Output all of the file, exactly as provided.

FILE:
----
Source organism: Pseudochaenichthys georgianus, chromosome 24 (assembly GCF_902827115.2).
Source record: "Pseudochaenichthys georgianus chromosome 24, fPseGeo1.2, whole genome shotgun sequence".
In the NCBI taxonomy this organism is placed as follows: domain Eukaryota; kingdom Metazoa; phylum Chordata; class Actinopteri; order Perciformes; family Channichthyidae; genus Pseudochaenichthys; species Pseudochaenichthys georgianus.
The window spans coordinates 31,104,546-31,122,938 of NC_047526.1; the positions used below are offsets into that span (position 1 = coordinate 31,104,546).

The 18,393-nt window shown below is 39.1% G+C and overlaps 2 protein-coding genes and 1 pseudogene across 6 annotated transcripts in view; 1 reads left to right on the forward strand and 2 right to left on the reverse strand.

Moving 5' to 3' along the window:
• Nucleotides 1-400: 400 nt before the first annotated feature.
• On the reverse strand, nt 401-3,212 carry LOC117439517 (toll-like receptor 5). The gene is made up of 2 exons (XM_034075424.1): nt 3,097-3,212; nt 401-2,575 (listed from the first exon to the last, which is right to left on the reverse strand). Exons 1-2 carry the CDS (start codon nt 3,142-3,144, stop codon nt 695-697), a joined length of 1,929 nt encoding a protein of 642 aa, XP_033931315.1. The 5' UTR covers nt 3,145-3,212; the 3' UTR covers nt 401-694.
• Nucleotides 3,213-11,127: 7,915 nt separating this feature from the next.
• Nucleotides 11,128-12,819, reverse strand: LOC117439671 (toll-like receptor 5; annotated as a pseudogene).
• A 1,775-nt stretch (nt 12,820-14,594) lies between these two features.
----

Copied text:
Source organism: Pseudochaenichthys georgianus, chromosome 24 (assembly GCF_902827115.2).
Source record: "Pseudochaenichthys georgianus chromosome 24, fPseGeo1.2, whole genome shotgun sequence".
In the NCBI taxonomy this organism is placed as follows: domain Eukaryota; kingdom Metazoa; phylum Chordata; class Actinopteri; order Perciformes; family Channichthyidae; genus Pseudochaenichthys; species Pseudochaenichthys georgianus.
The window spans coordinates 31,104,546-31,122,938 of NC_047526.1; the positions used below are offsets into that span (position 1 = coordinate 31,104,546).

The 18,393-nt window shown below is 39.1% G+C and overlaps 2 protein-coding genes and 1 pseudogene across 6 annotated transcripts in view; 1 reads left to right on the forward strand and 2 right to left on the reverse strand.

Moving 5' to 3' along the window:
• Nucleotides 1-400: 400 nt before the first annotated feature.
• On the reverse strand, nt 401-3,212 carry LOC117439517 (toll-like receptor 5). The gene is made up of 2 exons (XM_034075424.1): nt 3,097-3,212; nt 401-2,575 (listed from the first exon to the last, which is right to left on the reverse strand). Exons 1-2 carry the CDS (start codon nt 3,142-3,144, stop codon nt 695-697), a joined length of 1,929 nt encoding a protein of 642 aa, XP_033931315.1. The 5' UTR covers nt 3,145-3,212; the 3' UTR covers nt 401-694.
• Nucleotides 3,213-11,127: 7,915 nt separating this feature from the next.
• Nucleotides 11,128-12,819, reverse strand: LOC117439671 (toll-like receptor 5; annotated as a pseudogene).
• A 1,775-nt stretch (nt 12,820-14,594) lies between these two features.